The Sogdians were the middlemen of the transcontinental trade known as the Silk Road, amassing great wealth, which financed a flowering of civilization in their homeland–the area around Samarkand in present-day Uzbekistan. But they were also purveyors of culture to their imperial neighbors, transporting craftsmen, artists, Buddhist monks and others, and introducing new artistic and religious ideas and contributing to military and diplomatic affairs as far west as Europe and as far east as Japan from as early as 550 BCE until approximately 1000CE. Despite their remarkable influence, the Sogdians remain an understudied and underrepresented culture in the history of Eurasian studies.

This team-taught, project-based course will investigate Sogdian culture and explore how best to use digital media to create a fuller, multi-faceted portrait of them. As part of an ongoing digital exhibition project at the Smithsonian Institution’s Asian museums of art — the Freer Gallery of Art and Arthur M. Sackler Gallery – aimed at increasing awareness of Sogdian importance in the region, students will work to find ways to tell the story of how Sogdians’ adaptability and mobility allowed them to influence the art and culture of people across Asia without the traditional trappings of empire wielded by the adjacent Iranian, Chinese, and Byzantine empires.

Students will work with scholars of Sogdian culture, with curators from the Smithsonian, and with digital exhibition specialists. Students will research topics relevant to the Sogdians and explore questions of interaction and digital design to develop texts for the exhibition and prototypes for the design of the exhibition’s web site. The course will show the practical applications of collaborative interdisciplinary humanities scholarship and highlight the challenges of making coherent and complex intellectual arguments for broad audiences in the digital medium.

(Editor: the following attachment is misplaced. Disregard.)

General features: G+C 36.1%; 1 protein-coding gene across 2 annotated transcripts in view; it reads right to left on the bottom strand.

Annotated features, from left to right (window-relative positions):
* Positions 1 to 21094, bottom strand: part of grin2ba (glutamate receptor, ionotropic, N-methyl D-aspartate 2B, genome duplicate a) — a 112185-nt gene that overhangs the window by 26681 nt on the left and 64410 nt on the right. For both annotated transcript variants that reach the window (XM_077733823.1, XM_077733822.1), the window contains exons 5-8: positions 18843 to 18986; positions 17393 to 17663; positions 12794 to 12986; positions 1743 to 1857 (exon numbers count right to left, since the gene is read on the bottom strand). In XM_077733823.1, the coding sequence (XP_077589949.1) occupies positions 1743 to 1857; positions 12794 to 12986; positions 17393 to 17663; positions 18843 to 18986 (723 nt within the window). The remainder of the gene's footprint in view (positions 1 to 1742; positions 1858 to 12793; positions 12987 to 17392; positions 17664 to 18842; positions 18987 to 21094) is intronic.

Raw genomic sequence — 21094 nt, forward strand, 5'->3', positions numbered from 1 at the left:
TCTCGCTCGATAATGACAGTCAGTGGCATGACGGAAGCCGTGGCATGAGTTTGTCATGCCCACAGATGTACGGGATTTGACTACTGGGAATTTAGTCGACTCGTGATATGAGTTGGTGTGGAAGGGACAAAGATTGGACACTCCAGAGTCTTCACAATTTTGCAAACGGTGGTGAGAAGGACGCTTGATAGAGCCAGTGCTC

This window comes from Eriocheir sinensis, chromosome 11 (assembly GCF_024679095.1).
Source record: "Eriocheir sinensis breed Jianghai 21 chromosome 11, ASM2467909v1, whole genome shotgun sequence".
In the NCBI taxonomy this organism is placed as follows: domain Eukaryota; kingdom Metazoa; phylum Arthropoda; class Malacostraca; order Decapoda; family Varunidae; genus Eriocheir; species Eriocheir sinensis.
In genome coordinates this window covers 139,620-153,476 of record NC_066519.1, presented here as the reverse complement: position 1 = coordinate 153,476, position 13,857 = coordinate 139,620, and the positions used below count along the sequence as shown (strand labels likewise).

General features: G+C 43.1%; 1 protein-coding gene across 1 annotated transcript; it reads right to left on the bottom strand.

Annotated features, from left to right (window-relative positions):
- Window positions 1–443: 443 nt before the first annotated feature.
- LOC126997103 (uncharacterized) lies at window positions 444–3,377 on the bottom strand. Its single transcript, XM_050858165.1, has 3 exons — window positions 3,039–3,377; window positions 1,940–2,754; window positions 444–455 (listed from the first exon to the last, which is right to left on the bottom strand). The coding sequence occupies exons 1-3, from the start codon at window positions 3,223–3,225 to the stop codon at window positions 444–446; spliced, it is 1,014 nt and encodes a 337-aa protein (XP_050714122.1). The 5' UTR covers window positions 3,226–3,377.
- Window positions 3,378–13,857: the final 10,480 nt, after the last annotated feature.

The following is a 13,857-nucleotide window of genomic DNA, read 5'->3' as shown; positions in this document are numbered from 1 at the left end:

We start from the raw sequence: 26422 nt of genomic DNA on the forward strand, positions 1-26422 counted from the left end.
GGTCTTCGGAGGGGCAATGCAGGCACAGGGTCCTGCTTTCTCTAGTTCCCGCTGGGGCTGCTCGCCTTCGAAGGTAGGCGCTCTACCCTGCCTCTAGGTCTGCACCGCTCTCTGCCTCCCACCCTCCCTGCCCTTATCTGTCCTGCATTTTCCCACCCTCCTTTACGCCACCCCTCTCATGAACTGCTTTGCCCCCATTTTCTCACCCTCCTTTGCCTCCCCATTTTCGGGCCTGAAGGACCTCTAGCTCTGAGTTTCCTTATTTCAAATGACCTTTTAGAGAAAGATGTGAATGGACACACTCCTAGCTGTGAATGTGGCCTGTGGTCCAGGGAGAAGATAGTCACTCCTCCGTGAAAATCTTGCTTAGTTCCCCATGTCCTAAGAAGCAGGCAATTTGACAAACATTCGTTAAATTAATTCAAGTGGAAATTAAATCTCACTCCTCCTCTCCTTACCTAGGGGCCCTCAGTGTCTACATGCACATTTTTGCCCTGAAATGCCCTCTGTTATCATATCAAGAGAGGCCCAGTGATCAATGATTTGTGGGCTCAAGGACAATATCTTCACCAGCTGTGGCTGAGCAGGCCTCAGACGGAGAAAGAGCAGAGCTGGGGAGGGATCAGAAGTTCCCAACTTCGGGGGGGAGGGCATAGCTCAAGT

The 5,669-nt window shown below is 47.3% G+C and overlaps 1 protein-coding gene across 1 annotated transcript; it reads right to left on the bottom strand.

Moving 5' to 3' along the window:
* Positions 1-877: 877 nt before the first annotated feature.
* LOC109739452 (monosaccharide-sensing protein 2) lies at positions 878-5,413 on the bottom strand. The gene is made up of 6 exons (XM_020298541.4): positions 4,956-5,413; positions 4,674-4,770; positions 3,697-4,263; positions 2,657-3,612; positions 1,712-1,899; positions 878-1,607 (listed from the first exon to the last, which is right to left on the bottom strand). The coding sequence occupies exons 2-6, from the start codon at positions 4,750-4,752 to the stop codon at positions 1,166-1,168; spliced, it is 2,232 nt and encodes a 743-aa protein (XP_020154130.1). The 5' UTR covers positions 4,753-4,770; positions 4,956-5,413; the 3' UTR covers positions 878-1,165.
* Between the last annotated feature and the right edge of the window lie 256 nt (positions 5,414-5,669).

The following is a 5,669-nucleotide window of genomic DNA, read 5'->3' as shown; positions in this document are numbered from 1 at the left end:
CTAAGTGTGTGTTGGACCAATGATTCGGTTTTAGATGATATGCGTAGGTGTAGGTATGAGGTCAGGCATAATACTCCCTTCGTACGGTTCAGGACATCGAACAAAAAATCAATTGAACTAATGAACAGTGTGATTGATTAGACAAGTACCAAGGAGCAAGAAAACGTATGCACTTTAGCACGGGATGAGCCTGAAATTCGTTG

Additional Support Faculty, Curators, Staff

·      Nancy Micklewright, Head, Public and Scholarly Engagement, Freer and Sackler Galleries, Smithsonian Institute

·      Sören Stark, Assistant Professor of Central Asian art and Archaeology, Institute for the Study of the Ancient World, NYU

·      Judith Lerner, Visiting Research Scholar, Institute for the Study of the Ancient World, NYU

·      Aleksandr Naymark, Professor of Fine Arts, Design, Art History, Hofstra University

·      J. Keith Wilson, Curator of Ancient Chinese Art, Freer and Sackler Galleries, Smithsonian Institute

·      Jesse Merandy, Director of the Digital Media Lab, Bard Graduate Center

Directions to Bard Graduate Center

By bus:
M86 cross-town, M10 on Central Park West, M7 or M11 on Columbus Avenue

By subway:
B or C train to 86th Street and Central Park West; walk 1/2 block west.
1 train to 86th Street and Broadway; walk 2.5 blocks east.

DRAP-GA 3009-001 (24525)
Spring 2016
Tuesdays 6:20-8:20

LAG Student Tech Ctr
Rm 111

Bard Graduate Center
38 W. 86th St.
Rm. 538

Prof. Kimon Keramidas
Draper Interdisciplinary Program
Office 108
Office Hours: Thurs. 4-6pm
P: 212-992-9637
E: kimon.keramidas@nyu.edu
T: @kimonizer

Prof. Abigail Balbale
Bard Graduate Center
Office 416
Office Hours: Wednesdays, 2-4
P: 212 501 3086
E: abigail.balbale@bgc.bard.edu